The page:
Advertisement
TECA Corporation
TECA Corporation

The Scientist

» sexual orientation, ecology and microbiology

Most Recent

image: “Mucho” Ado About Nothing?

“Mucho” Ado About Nothing?

By | July 15, 2014

Linking a mold identified in a sample of recalled yogurt to consumer-reported illnesses may be premature, scientists say.

0 Comments

image: Insecticides Harm Birds Indirectly

Insecticides Harm Birds Indirectly

By | July 10, 2014

The effects of neonicotinoid use on insect populations appear to be rippling through the food chain, scientists show.

1 Comment

image: New Catalog of Human Gut Microbes

New Catalog of Human Gut Microbes

By | July 9, 2014

An updated analysis of the gut microbiome extends the list of known bacterial genes to 9.8 million. 

0 Comments

image: Lichen Legion

Lichen Legion

By | July 2, 2014

Genetic analysis splits one species into 126.

0 Comments

image: Contributors

Contributors

By | July 1, 2014

Meet some of the people featured in the July 2014 issue of The Scientist

0 Comments

image: Going Beyond the Lab

Going Beyond the Lab

By | July 1, 2014

Scientists who study the biological roots of sexual orientation should continue working with educators, policy-makers, and the public to put their data to good use.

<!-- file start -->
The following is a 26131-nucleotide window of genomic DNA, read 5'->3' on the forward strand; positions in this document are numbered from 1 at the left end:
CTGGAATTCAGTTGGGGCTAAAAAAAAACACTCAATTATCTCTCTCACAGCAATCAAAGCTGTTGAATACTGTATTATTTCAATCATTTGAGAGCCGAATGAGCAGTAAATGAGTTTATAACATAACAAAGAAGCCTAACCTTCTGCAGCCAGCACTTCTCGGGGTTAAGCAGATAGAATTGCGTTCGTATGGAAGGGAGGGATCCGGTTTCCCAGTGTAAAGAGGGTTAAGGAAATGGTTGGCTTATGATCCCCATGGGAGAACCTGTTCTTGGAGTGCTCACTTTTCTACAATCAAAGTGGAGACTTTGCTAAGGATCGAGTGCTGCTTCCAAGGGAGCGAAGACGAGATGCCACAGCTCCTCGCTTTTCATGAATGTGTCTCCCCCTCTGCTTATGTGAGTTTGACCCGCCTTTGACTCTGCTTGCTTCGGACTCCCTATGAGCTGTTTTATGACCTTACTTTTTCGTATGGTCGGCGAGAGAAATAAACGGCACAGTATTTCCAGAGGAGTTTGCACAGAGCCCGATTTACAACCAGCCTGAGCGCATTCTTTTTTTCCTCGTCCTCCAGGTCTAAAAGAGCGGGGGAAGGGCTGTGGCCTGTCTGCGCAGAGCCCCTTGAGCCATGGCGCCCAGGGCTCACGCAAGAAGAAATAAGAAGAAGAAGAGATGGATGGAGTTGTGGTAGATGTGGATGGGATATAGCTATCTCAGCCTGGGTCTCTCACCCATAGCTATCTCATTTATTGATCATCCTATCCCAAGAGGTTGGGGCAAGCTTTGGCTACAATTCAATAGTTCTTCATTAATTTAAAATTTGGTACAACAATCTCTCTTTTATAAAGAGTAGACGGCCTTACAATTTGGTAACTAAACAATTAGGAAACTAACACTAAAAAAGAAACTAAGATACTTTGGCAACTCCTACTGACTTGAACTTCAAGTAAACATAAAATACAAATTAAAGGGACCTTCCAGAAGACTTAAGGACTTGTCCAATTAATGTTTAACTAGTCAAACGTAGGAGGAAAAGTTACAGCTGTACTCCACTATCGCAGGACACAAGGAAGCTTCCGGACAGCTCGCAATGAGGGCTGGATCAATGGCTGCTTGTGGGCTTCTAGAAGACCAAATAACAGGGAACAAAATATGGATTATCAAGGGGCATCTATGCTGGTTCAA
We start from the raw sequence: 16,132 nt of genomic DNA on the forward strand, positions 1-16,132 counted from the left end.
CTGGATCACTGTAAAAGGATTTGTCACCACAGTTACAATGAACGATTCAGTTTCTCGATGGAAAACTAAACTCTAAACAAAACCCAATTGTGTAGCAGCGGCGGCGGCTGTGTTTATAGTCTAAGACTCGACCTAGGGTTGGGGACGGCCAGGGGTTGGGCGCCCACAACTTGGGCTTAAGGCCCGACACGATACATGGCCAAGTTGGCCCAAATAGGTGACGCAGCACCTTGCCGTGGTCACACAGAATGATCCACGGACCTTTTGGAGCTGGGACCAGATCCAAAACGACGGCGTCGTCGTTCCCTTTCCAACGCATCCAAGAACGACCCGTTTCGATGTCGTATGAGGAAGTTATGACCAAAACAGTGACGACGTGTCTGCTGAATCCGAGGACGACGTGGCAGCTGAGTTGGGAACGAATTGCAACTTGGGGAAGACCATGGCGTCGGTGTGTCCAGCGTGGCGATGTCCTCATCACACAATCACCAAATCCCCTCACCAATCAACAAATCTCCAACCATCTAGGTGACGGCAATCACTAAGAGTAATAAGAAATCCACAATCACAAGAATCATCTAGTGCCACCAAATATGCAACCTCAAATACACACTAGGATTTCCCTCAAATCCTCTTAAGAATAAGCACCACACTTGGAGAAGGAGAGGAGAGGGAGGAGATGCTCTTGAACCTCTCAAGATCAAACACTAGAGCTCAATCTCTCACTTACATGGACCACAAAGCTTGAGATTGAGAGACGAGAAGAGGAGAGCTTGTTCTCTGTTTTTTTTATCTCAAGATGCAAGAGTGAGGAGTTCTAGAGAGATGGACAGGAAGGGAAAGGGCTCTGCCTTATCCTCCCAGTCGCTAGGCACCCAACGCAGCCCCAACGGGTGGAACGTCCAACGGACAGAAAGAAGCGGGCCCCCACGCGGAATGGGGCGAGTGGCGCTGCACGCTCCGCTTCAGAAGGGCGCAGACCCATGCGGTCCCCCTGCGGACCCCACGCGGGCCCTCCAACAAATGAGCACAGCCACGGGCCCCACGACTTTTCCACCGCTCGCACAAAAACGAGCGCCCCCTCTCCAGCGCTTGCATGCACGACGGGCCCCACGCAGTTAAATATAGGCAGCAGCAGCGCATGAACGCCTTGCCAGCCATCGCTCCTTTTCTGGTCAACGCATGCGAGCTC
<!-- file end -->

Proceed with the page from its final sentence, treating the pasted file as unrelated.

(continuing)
10 Comments

image: Searching for Gay Genes

Searching for Gay Genes

By | July 1, 2014

Watch NIH researcher and Critic at Large Dean Hamer describe the nuances of his research into the genetics of sexual orientation.

0 Comments

image: The Sooner, The Better

The Sooner, The Better

By | July 1, 2014

New approaches to diagnosing bacterial infections may one day allow the identification of pathogens and their antibiotic susceptibility in a matter of hours or minutes.

0 Comments

image: To Study Unfettered

To Study Unfettered

By | July 1, 2014

Researching the causes of sexual orientation should be guided by scientific, not social, concerns.

5 Comments

image: Emperor Penguins on Thin Ice

Emperor Penguins on Thin Ice

By | June 30, 2014

A new model suggests emperor penguin populations could decline by 19 percent by 2100.

0 Comments

Advertisement

Popular Now

  1. When Does a Smart Mouse Become Human?
  2. Most Earth-like Planet Found
  3. The Lies That Scars Tell
    Notebook The Lies That Scars Tell

    Macaque trainers in Bangladesh are often bitten by their monkeys, but rarely infected by a particular simian retrovirus.

  4. AAAAA Is for Arrested Translation
Advertisement
Advertisement
The Scientist